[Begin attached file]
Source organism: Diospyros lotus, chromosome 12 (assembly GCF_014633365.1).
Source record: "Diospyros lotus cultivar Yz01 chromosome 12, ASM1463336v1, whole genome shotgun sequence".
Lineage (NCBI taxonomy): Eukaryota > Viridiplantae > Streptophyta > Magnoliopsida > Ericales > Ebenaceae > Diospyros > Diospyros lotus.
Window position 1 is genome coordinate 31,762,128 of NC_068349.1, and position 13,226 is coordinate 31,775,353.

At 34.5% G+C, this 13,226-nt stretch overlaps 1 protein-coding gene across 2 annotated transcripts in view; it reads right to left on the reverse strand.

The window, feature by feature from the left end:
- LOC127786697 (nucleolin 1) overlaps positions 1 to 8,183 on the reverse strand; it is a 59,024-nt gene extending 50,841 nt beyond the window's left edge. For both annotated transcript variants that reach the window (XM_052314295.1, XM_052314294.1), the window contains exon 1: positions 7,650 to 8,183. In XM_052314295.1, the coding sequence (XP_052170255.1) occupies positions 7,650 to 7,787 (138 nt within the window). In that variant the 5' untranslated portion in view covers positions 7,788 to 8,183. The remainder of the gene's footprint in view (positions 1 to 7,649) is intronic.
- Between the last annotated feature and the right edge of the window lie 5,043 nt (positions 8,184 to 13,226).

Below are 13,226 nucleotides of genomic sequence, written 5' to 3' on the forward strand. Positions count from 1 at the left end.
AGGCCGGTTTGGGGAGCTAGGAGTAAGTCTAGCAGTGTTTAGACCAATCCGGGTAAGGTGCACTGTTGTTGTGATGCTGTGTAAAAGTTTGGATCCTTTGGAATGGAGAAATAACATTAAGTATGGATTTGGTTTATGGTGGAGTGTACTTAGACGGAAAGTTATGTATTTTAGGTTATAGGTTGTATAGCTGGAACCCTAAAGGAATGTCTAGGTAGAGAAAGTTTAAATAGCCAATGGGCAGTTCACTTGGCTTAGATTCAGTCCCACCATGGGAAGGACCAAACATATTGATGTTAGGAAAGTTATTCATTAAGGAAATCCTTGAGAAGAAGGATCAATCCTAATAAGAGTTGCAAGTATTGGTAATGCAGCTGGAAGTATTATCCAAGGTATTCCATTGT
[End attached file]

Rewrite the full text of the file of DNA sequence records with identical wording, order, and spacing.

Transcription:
Source organism: Diospyros lotus, chromosome 12 (assembly GCF_014633365.1).
Source record: "Diospyros lotus cultivar Yz01 chromosome 12, ASM1463336v1, whole genome shotgun sequence".
Lineage (NCBI taxonomy): Eukaryota > Viridiplantae > Streptophyta > Magnoliopsida > Ericales > Ebenaceae > Diospyros > Diospyros lotus.
Window position 1 is genome coordinate 31,762,128 of NC_068349.1, and position 13,226 is coordinate 31,775,353.

At 34.5% G+C, this 13,226-nt stretch overlaps 1 protein-coding gene across 2 annotated transcripts in view; it reads right to left on the reverse strand.

The window, feature by feature from the left end:
- LOC127786697 (nucleolin 1) overlaps positions 1 to 8,183 on the reverse strand; it is a 59,024-nt gene extending 50,841 nt beyond the window's left edge. For both annotated transcript variants that reach the window (XM_052314295.1, XM_052314294.1), the window contains exon 1: positions 7,650 to 8,183. In XM_052314295.1, the coding sequence (XP_052170255.1) occupies positions 7,650 to 7,787 (138 nt within the window). In that variant the 5' untranslated portion in view covers positions 7,788 to 8,183. The remainder of the gene's footprint in view (positions 1 to 7,649) is intronic.
- Between the last annotated feature and the right edge of the window lie 5,043 nt (positions 8,184 to 13,226).

Below are 13,226 nucleotides of genomic sequence, written 5' to 3' on the forward strand. Positions count from 1 at the left end.
AGGCCGGTTTGGGGAGCTAGGAGTAAGTCTAGCAGTGTTTAGACCAATCCGGGTAAGGTGCACTGTTGTTGTGATGCTGTGTAAAAGTTTGGATCCTTTGGAATGGAGAAATAACATTAAGTATGGATTTGGTTTATGGTGGAGTGTACTTAGACGGAAAGTTATGTATTTTAGGTTATAGGTTGTATAGCTGGAACCCTAAAGGAATGTCTAGGTAGAGAAAGTTTAAATAGCCAATGGGCAGTTCACTTGGCTTAGATTCAGTCCCACCATGGGAAGGACCAAACATATTGATGTTAGGAAAGTTATTCATTAAGGAAATCCTTGAGAAGAAGGATCAATCCTAATAAGAGTTGCAAGTATTGGTAATGCAGCTGGAAGTATTATCCAAGGTATTCCATTGT